U.S. spiked in volleyball qualifying


Picture this: The United States is putting together its top-of-the-line basketball team, ultimately to be dubbed "The Dream Team" by some publicity genius, and the rules for gathering up the best players we have to offer, men named Michael Jordan, Larry Bird and Magic Johnson, work against accomplishing that task.

Instead of going through some sort of selection process and/or tryout camp, imagine the players who eventually ended up as Dream Teamers having to leave their pro clubs during the NBA season to gather up points in order to qualify for an Olympic Trials situation later on.

While Jordan is off practicing his skills in a weekend round-robin in Sofia, Bulgaria, Bird and Magic are gathering up points by going 2-on-5 against a gaggle of men on Fiji.

This, in effect, is what the people who think they run volleyball worldwide are laying on the best beach volleyballers extant as the relatively new sport wends its way toward becoming a medal sport in next year's Summer Olympics in Atlanta.

Volleyball, the team sport, is an American invention dating back more than 100 years. The two-person variety has been where all the growth and popularity have come from lately, as attested to by television, NBC and CBS both holding contracts with pro tours for men and women.

The Association of Volleyball Professionals (AVP) has worked for a dozen years to regulate and guide the growth of beach volleyball while establishing a tour to the point where presently it probably contains nine of the top 10 two-man teams in the world. The Federation International of Volley-Ball (FIVB) says that doesn't matter. In order to qualify for your country's Olympic team, tandems must take part in some of its tour tournaments.

The FIVB is trying to establish its tour, enlarging from six to 18 tournaments this year, by going over the backs of the established AVP tour. Of its 18 Grand Prix tournaments, only two are in the United States, including an event in Clearwater, Fla., last weekend.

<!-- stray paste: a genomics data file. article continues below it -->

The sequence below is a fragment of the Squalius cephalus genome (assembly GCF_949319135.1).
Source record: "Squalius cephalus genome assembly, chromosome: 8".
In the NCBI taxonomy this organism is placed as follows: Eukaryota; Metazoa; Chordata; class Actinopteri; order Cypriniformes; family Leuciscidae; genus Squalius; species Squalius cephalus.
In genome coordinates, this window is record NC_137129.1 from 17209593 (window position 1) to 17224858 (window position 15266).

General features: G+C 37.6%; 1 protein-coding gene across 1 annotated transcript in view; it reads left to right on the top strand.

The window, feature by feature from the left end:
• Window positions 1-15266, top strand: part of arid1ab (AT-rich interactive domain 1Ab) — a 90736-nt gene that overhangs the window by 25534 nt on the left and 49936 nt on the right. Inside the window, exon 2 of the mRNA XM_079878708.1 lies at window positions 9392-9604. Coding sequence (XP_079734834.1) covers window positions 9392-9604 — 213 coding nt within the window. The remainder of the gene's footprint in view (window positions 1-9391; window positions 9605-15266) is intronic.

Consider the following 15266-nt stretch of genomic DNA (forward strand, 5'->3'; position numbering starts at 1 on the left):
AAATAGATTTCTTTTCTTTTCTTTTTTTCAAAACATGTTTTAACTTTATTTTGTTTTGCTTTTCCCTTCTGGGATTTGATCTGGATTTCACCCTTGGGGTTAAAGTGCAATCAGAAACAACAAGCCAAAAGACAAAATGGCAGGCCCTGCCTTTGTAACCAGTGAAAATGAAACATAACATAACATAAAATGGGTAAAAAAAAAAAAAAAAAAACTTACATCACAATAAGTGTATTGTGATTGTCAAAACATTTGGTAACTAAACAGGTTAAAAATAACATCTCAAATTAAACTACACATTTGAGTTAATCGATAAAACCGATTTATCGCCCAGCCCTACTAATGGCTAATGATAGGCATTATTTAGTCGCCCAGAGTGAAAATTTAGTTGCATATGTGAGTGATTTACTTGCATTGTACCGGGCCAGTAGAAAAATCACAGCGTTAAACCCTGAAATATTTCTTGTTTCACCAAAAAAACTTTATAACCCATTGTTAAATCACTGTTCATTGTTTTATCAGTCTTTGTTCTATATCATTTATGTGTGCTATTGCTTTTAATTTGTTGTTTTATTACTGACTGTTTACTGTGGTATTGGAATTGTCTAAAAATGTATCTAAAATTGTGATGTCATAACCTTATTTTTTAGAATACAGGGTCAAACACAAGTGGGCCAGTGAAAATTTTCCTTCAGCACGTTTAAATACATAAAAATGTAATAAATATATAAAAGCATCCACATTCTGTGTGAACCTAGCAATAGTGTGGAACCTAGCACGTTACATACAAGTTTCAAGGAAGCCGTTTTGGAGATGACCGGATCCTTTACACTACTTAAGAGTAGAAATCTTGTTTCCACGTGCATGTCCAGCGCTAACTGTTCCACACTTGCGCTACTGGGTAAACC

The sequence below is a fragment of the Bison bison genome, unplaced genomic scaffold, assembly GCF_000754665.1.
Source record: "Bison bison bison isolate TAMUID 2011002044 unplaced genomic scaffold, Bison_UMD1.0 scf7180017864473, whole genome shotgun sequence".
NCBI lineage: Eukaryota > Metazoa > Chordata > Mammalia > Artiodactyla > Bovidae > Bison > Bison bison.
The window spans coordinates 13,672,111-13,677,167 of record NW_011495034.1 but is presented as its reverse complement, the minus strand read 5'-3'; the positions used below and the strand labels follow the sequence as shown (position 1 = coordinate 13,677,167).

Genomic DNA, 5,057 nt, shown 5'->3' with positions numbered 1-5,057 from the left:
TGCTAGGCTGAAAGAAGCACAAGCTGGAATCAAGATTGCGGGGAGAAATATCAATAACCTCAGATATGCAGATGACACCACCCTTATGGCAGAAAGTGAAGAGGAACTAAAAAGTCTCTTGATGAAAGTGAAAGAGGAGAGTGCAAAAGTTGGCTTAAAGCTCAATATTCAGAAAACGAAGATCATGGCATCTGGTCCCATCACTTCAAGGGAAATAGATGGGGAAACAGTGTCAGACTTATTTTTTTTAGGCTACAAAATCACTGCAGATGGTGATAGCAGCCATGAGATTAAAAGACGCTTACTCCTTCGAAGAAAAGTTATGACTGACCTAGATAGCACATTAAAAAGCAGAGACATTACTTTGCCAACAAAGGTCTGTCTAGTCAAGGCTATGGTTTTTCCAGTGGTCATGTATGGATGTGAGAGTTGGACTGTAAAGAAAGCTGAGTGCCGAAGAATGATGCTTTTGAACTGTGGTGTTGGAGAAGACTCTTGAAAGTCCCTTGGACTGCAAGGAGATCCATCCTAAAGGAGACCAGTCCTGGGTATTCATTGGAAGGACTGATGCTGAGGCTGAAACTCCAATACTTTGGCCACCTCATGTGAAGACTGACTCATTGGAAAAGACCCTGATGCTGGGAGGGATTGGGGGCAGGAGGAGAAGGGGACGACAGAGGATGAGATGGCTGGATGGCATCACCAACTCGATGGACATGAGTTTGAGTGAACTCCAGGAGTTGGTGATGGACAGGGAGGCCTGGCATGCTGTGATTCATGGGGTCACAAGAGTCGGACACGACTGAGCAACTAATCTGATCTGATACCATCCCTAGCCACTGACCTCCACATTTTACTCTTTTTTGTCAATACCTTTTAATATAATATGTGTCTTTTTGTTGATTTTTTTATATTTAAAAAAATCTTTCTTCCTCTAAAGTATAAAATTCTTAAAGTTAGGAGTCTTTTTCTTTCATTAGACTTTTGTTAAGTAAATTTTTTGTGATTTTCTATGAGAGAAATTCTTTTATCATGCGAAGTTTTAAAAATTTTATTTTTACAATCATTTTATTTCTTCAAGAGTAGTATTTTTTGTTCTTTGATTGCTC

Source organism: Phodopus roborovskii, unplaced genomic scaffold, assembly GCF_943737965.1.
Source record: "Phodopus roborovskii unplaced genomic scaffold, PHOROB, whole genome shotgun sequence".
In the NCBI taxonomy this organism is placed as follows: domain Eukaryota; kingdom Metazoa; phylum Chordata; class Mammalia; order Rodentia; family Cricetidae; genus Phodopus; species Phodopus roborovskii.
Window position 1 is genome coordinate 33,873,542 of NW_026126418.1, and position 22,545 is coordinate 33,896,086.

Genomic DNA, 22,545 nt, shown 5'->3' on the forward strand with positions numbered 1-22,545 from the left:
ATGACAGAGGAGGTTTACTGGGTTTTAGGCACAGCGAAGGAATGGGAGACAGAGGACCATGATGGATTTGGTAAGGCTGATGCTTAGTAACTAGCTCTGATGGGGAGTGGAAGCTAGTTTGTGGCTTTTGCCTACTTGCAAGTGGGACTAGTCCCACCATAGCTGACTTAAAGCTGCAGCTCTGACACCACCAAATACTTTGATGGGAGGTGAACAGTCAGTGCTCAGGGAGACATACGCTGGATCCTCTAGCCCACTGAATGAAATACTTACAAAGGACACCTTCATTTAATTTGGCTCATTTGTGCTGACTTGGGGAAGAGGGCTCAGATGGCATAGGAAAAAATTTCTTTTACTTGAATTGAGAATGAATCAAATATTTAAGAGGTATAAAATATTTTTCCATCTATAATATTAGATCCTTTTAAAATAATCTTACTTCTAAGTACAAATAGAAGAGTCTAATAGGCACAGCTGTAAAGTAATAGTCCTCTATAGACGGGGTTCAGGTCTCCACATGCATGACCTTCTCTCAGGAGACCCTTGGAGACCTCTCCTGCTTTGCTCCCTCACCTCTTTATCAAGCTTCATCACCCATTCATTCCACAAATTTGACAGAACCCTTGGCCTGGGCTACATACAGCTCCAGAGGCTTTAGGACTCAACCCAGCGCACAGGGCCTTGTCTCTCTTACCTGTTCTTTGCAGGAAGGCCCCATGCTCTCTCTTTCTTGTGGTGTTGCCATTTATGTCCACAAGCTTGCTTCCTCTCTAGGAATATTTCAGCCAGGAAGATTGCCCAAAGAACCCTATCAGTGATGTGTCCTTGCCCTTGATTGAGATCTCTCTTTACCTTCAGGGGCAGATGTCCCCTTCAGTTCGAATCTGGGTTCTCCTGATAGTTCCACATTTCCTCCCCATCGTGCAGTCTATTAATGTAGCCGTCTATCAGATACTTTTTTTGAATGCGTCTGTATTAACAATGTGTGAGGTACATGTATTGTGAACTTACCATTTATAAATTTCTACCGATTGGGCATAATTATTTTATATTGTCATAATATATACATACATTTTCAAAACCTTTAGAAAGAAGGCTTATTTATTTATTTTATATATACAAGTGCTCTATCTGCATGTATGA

It's in direct conflict with an AVP event, as is the case in 13 of 18 occasions, so, naturally, two-time Olympic gold medalist (in team v-ball) Karch Kiraly and the rest of the top guns -- Mike Dodd, Kent Steffes, Mike Whitmarsh, Randy Stoklos or Randy Johnson -- will not be there.

As Kiraly (Ka-rye) puts it, "The Olympic qualification system as it is currently designed not only will keep the best players in the U.S. from competing in Atlanta, it seems to be set up to legitimize and bolster a tour [FIVB] looking to weaken the competition, the AVB tour."

To date at least, both the U.S. Olympic Committee and the governing body of the sport in this country, the U.S. Volleyball Association, have given qualified approval to this strange Olympic qualifying formula set down by the FIVB.

About now, you've probably had it with another alphabet organization war, particularly if you've followed boxing and tennis over the years. And, remember, to this point we haven't even mentioned that all this takes place under the aegis of the IOC (International Olympic Committee).

Essentially, it comes down to this: Kiraly, all the players of the AVP and anyone with any common sense favor open competition leading to a country's Olympic team.

"Having people from other countries dictating to the U.S. how it will select its team is ludicrous," says Kiraly. Particularly when these qualifying rules weren't made known until a couple of months ago just before the international governing body of the sport came out with its tour schedule.

Forget that this is simply another case of allegedly greedy pro players sitting out while the courts and lawyers argue the points of contention. Actually, the 200 members of the players association favor free and open competition while it is the international that appears to favor a restricted and elitist system.

NBC paid more than a $450 million rights fee for the Atlanta Games and its contract with beach volleyball proves it sees the sport as one of its ratings winners in its Olympic inventory. It (and sponsors of the sport) will not sit idly by if the United States ends up not being represented by its high-profile and best players.

As everyone knows, though, international governing bodies in sports are often tough nuts to crack. For, as the inimitable columnist Red Smith once said, "The only thing wrong with amateur sports is they are run by amateurs."

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